·         Transport

o   Precision global positioning, local real time image perception interpretation  sensing, dynamic electromechanical control systems.

·         Materials science engineering and manufacturing

o   Strain gauges, stress sensors, precision lasers, micro and nanoparticle engineering,  cellular manipulation, gene splicing,
3D printing has the potential to revolutionize automated manufacturing but through distributed services over the internet, manufacturing can potentially be accessed by anyone.

·         Physical Safety and security

o   Examples include Controlling children’s access to their mobile phone via your pc is an example of parental protection of children using web based applications to monitory and control mobile and computing access.  Or Keyless entry using your  phone.  Wiki, Bluetooth and internet network app and device to automate locking of physical; door and entry remotely or in proximity.

·         Remote activity and swarming robotics

o   The developing of autonomous robotics to respond and support exploration and services in harsh or inaccessible environments. Disabled support through robotic prosthetics and communication synthesis.   Swarming robots that fly or mimic group behavior.  Swarming robots that mimic nature and decision making.

These are just the tip of want is possible; the early commercial ventures that are starting to drive new ways to think about information technology and application services.

A key feature I noticed in all these devices are that they augment previous layers of technology by sitting on top of them and adding extra value.   While often the long shadow of the first generation giants of the public internet Apple, Google, Amazon give the impression that to succeed means a controlled platform and investment of millions; these new technologies use existing infrastructure and operate across a federated distributed architecture that represents a new kind of platforming paradigm of multiple systems.

Perhaps a paradigm of new technology cycles is that as the new tech arrives it will cannibalize older technologies. Clearly nothing is immune to this trend, even the cloud,   I’ll call it even the evolution of a  kind a technology laws ( a feature  I saw in by Charles Fine clock speed book http://www.businessforum.com/clockspeed.html  but adapted here as a function of compound cannibalization and augmentation).  I think Big Data is an example of such a shift in this direction as augmented informatics enables major next generation power pays for added value services.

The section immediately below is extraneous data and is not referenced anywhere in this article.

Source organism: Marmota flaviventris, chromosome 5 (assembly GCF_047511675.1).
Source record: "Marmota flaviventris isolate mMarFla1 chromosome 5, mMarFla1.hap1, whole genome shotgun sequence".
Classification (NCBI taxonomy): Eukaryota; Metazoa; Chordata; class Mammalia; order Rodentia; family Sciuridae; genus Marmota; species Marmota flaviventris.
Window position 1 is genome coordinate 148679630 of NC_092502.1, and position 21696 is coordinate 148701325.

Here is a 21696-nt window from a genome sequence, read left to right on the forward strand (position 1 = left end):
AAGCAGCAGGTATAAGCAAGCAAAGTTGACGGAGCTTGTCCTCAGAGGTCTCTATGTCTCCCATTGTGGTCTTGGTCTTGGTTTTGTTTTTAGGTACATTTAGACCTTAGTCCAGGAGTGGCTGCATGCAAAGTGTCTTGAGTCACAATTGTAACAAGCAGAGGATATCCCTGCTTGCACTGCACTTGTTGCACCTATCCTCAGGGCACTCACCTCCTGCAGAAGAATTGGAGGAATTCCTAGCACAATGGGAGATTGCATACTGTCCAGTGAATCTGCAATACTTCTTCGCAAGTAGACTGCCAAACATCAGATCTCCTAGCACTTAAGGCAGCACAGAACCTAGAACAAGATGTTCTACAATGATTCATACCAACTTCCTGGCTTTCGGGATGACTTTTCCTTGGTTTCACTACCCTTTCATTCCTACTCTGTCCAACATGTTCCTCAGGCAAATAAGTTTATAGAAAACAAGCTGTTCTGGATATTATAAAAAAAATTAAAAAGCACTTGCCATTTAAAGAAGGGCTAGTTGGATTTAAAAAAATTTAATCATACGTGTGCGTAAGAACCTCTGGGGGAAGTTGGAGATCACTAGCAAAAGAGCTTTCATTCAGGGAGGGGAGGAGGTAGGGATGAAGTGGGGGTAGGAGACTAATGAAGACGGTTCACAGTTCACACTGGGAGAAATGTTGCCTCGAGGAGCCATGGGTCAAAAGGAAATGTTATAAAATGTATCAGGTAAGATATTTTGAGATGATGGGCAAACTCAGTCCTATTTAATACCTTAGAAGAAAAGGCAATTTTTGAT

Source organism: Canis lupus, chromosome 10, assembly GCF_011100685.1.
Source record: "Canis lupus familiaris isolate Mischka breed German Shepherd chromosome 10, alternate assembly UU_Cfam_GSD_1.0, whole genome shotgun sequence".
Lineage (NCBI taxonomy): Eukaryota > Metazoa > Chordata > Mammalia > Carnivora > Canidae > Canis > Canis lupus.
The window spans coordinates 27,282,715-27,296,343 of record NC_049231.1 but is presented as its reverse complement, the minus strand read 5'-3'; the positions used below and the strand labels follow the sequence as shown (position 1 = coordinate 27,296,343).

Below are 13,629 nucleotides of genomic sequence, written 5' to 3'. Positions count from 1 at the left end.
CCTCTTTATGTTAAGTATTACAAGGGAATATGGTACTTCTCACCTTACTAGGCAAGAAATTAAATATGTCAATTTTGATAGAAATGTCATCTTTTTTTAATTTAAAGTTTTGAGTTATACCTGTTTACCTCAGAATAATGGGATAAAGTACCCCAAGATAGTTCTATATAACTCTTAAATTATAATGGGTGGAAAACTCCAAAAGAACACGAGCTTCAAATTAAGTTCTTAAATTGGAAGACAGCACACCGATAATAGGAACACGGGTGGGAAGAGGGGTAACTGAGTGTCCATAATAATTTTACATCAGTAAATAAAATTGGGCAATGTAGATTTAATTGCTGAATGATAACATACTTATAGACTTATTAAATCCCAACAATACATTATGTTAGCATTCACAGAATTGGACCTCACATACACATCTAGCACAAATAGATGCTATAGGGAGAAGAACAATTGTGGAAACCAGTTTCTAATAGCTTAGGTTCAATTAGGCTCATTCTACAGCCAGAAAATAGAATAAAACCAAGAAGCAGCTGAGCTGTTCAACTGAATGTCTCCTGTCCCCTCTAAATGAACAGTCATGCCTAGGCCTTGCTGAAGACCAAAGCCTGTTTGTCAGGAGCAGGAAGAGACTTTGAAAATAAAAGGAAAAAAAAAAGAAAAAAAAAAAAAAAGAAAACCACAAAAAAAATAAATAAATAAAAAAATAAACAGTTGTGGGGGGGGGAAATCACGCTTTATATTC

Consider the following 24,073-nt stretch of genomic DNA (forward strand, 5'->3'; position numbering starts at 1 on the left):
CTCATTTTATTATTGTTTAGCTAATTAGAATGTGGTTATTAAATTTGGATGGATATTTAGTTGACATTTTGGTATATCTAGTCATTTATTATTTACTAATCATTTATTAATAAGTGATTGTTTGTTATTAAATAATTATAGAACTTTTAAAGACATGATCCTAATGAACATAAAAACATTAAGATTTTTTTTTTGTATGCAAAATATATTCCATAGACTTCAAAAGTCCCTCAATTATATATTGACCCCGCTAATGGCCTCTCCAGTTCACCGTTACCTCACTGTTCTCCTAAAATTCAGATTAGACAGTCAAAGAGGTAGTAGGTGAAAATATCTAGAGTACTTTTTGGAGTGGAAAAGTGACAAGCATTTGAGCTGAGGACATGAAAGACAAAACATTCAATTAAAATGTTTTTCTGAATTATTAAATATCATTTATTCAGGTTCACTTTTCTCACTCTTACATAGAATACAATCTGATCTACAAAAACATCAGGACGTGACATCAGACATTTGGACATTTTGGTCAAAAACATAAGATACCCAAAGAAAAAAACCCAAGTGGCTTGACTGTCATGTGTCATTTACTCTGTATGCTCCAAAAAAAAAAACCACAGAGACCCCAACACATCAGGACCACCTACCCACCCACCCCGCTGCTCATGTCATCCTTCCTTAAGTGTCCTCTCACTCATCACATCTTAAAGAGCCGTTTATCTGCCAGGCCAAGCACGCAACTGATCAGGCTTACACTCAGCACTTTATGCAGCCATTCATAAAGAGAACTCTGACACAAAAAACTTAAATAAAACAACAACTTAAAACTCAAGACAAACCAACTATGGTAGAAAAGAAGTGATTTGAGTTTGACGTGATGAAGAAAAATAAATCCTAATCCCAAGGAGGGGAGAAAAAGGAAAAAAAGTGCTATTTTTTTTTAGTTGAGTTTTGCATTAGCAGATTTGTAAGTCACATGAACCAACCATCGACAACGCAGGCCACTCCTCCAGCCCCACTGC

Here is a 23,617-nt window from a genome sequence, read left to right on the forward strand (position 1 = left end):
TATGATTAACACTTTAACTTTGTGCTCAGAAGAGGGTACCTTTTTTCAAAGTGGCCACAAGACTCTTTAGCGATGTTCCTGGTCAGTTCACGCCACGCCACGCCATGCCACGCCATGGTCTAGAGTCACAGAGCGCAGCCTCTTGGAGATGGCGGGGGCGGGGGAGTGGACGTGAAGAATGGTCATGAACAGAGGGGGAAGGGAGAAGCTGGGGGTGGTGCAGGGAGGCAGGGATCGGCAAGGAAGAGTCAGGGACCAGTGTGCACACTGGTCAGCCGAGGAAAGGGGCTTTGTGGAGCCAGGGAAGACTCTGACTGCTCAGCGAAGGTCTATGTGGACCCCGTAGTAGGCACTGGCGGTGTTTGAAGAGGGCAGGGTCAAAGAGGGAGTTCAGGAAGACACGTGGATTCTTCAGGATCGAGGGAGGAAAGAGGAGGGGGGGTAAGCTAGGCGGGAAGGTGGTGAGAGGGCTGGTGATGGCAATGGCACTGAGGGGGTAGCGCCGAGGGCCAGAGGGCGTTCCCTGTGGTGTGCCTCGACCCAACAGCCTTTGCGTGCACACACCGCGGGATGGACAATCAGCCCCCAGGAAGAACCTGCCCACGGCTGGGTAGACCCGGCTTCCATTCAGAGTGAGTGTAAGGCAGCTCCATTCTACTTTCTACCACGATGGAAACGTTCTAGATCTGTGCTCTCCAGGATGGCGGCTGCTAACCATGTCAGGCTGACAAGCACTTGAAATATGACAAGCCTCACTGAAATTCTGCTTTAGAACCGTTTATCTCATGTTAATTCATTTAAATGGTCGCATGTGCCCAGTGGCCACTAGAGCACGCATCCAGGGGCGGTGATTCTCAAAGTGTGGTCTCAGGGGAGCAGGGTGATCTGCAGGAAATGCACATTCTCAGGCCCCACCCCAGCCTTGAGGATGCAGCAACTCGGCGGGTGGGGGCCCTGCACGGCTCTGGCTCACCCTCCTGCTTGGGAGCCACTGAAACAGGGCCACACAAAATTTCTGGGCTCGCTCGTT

These devices and sensors can work with existing infrastructure services and resources but they also create a new kind of computing architecture that involves many technologies, standards and systems. What was in early times called “system of systems” Integration (Examples seen in the defence sector  http://www.bctmod.army.mil/SoSI/sosi.html  and digital ecosystems in the government sector  http://www.eurativ.com/specialreport-skills/kroes-europe-needs-digital-ecosy-interview-517996 )

While a sensor device can replace the existing thermostat in your house or the lighting or the access locks to your doors, they are offering a new kind of augmented experience that provides information and insight that enabled better control of the wider environment or the actions and decisions within a context.

This leads to a second feature of these device, the ability to learn and adapt from the inputs and environment.  This is probably an even larger impact than the first to use infrastructure in that it’s the ability to change the outcomes is a revolution in information.  The previous idea of static information and human sense making of this data is being replaced by the active pursuit of automated intelligence from the machines we build.   Earlier design paradigms that needed to define declarative services, what IT call CRUD (Create, Read, Update, Delete) as predefined and managed transactions are being replaced by machine learning algorithms that seek to build a second generation of intelligent services  that alter the results and services with the passage of time and usage characteristics.